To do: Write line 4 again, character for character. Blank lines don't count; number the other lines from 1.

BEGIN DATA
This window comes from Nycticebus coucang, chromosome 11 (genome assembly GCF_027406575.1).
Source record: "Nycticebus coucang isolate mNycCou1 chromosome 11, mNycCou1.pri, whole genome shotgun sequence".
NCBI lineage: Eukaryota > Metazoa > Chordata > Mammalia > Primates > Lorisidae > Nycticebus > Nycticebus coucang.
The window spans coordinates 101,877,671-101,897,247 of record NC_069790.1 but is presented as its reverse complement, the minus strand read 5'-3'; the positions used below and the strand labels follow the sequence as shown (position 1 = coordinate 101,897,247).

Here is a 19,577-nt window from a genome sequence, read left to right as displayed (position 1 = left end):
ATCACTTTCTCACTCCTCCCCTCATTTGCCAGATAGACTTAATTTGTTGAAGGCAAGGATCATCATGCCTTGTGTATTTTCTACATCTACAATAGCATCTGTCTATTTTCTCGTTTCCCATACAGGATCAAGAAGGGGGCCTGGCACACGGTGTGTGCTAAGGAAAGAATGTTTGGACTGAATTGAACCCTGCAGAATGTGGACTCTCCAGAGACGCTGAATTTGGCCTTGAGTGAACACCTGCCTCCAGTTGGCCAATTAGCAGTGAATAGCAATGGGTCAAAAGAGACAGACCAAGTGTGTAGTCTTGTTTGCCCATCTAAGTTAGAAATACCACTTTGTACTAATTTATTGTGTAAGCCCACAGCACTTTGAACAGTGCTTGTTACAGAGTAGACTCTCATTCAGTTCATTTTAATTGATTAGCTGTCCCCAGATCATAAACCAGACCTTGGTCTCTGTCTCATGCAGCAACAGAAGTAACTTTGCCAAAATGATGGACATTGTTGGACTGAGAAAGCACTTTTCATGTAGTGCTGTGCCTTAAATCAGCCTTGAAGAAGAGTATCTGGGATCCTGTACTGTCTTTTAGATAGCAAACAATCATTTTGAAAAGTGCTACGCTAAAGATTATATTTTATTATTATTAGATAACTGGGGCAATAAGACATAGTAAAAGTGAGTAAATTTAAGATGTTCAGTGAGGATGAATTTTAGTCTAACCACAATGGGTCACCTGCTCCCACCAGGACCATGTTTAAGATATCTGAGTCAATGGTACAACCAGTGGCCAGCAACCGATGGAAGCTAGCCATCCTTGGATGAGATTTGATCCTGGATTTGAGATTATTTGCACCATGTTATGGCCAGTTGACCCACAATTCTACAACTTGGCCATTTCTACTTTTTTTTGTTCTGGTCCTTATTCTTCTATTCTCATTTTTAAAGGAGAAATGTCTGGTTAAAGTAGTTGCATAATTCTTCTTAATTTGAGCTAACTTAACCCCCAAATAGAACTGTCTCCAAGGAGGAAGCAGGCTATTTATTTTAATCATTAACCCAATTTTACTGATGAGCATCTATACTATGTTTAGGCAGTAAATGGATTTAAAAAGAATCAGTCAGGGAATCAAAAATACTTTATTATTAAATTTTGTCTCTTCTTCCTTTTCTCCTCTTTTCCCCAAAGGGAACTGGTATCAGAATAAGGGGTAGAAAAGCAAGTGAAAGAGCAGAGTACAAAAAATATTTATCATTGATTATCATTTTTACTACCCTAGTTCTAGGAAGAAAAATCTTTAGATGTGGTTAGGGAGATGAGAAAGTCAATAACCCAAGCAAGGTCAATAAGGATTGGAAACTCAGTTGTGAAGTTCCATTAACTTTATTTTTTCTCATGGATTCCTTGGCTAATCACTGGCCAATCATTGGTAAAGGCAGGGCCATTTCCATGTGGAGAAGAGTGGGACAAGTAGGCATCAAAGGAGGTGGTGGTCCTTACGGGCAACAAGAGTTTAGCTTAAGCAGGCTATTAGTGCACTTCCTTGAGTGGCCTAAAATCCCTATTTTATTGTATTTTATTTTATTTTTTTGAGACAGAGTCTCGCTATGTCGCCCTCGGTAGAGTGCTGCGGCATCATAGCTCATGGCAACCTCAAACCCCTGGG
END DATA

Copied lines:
The window spans coordinates 101,877,671-101,897,247 of record NC_069790.1 but is presented as its reverse complement, the minus strand read 5'-3'; the positions used below and the strand labels follow the sequence as shown (position 1 = coordinate 101,897,247).